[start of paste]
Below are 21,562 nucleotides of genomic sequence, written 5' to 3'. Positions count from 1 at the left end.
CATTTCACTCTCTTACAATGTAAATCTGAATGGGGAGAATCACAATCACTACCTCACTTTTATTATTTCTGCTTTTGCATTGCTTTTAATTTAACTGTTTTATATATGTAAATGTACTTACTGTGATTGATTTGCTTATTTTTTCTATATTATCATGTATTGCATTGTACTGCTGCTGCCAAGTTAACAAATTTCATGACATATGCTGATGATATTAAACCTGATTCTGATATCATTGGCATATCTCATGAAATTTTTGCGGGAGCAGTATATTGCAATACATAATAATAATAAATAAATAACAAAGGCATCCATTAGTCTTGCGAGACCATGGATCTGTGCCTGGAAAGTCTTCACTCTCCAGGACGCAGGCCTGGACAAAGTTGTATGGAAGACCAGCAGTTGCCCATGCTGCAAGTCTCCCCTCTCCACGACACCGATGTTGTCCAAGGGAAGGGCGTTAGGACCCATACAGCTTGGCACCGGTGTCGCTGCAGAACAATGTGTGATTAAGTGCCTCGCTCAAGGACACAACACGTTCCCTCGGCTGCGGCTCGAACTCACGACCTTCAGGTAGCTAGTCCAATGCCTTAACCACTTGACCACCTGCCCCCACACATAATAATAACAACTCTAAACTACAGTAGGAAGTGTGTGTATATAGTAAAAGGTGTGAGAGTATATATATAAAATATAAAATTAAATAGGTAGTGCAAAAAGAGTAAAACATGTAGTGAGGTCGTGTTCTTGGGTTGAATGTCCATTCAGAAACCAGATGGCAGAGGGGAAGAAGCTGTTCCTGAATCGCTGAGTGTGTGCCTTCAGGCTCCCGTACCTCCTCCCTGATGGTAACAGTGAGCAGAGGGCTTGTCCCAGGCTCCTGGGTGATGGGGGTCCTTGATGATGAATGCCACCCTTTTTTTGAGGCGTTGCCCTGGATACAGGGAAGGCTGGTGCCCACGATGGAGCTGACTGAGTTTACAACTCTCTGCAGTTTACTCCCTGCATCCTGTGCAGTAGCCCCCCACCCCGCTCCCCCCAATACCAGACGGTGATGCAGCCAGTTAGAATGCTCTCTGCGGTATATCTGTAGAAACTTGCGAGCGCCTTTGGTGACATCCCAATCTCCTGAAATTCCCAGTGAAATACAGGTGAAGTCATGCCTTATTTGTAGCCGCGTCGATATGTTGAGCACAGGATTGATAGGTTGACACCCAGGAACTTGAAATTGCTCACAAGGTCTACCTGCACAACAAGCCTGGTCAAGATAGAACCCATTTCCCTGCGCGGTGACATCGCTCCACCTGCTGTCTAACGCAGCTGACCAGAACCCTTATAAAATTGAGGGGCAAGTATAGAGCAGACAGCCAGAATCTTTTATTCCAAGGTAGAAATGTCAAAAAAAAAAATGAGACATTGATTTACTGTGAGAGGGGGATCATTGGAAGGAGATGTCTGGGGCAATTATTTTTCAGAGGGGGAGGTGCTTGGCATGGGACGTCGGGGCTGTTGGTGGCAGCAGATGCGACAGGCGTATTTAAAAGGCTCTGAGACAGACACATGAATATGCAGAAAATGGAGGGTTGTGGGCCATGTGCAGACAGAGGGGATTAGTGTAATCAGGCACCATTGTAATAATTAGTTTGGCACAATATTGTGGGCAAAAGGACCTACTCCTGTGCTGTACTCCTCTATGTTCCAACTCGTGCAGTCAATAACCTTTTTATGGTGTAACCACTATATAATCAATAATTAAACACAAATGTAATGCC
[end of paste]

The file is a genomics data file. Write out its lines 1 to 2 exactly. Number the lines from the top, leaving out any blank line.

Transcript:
Below are 21,562 nucleotides of genomic sequence, written 5' to 3'. Positions count from 1 at the left end.
CATTTCACTCTCTTACAATGTAAATCTGAATGGGGAGAATCACAATCACTACCTCACTTTTATTATTTCTGCTTTTGCATTGCTTTTAATTTAACTGTTTTATATATGTAAATGTACTTACTGTGATTGATTTGCTTATTTTTTCTATATTATCATGTATTGCATTGTACTGCTGCTGCCAAGTTAACAAATTTCATGACATATGCTGATGATATTAAACCTGATTCTGATATCATTGGCATATCTCATGAAATTTTTGCGGGAGCAGTATATTGCAATACATAATAATAATAAATAAATAACAAAGGCATCCATTAGTCTTGCGAGACCATGGATCTGTGCCTGGAAAGTCTTCACTCTCCAGGACGCAGGCCTGGACAAAGTTGTATGGAAGACCAGCAGTTGCCCATGCTGCAAGTCTCCCCTCTCCACGACACCGATGTTGTCCAAGGGAAGGGCGTTAGGACCCATACAGCTTGGCACCGGTGTCGCTGCAGAACAATGTGTGATTAAGTGCCTCGCTCAAGGACACAACACGTTCCCTCGGCTGCGGCTCGAACTCACGACCTTCAGGTAGCTAGTCCAATGCCTTAACCACTTGACCACCTGCCCCCACACATAATAATAACAACTCTAAACTACAGTAGGAAGTGTGTGTATATAGTAAAAGGTGTGAGAGTATATATATAAAATATAAAATTAAATAGGTAGTGCAAAAAGAGTAAAACATGTAGTGAGGTCGTGTTCTTGGGTTGAATGTCCATTCAGAAACCAGATGGCAGAGGGGAAGAAGCTGTTCCTGAATCGCTGAGTGTGTGCCTTCAGGCTCCCGTACCTCCTCCCTGATGGTAACAGTGAGCAGAGGGCTTGTCCCAGGCTCCTGGGTGATGGGGGTCCTTGATGATGAATGCCACCCTTTTTTTGAGGCGTTGCCCTGGATACAGGGAAGGCTGGTGCCCACGATGGAGCTGACTGAGTTTACAACTCTCTGCAGTTTACTCCCTGCATCCTGTGCAGTAGCCCCCCACCCCGCTCCCCCCAATACCAGACGGTGATGCAGCCAGTTAGAATGCTCTCTGCGGTATATCTGTAGAAACTTGCGAGCGCCTTTGGTGACATCCCAATCTCCTGAAATTCCCAGTGAAATACAGGTGAAGTCATGCCTTATTTGTAGCCGCGTCGATATGTTGAGCACAGGATTGATAGGTTGACACCCAGGAACTTGAAATTGCTCACAAGGTCTACCTGCACAACAAGCCTGGTCAAGATAGAACCCATTTCCCTGCGCGGTGACATCGCTCCACCTGCTGTCTAACGCAGCTGACCAGAACCCTTATAAAATTGAGGGGCAAGTATAGAGCAGACAGCCAGAATCTTTTATTCCAAGGTAGAAATGTCAAAAAAAAAAATGAGACATTGATTTACTGTGAGAGGGGGATCATTGGAAGGAGATGTCTGGGGCAATTATTTTTCAGAGGGGGAGGTGCTTGGCATGGGACGTCGGGGCTGTTGGTGGCAGCAGATGCGACAGGCGTATTTAAAAGGCTCTGAGACAGACACATGAATATGCAGAAAATGGAGGGTTGTGGGCCATGTGCAGACAGAGGGGATTAGTGTAATCAGGCACCATTGTAATAATTAGTTTGGCACAATATTGTGGGCAAAAGGACCTACTCCTGTGCTGTACTCCTCTATGTTCCAACTCGTGCAGTCAATAACCTTTTTATGGTGTAACCACTATATAATCAATAATTAAACACAAATGTAATGCC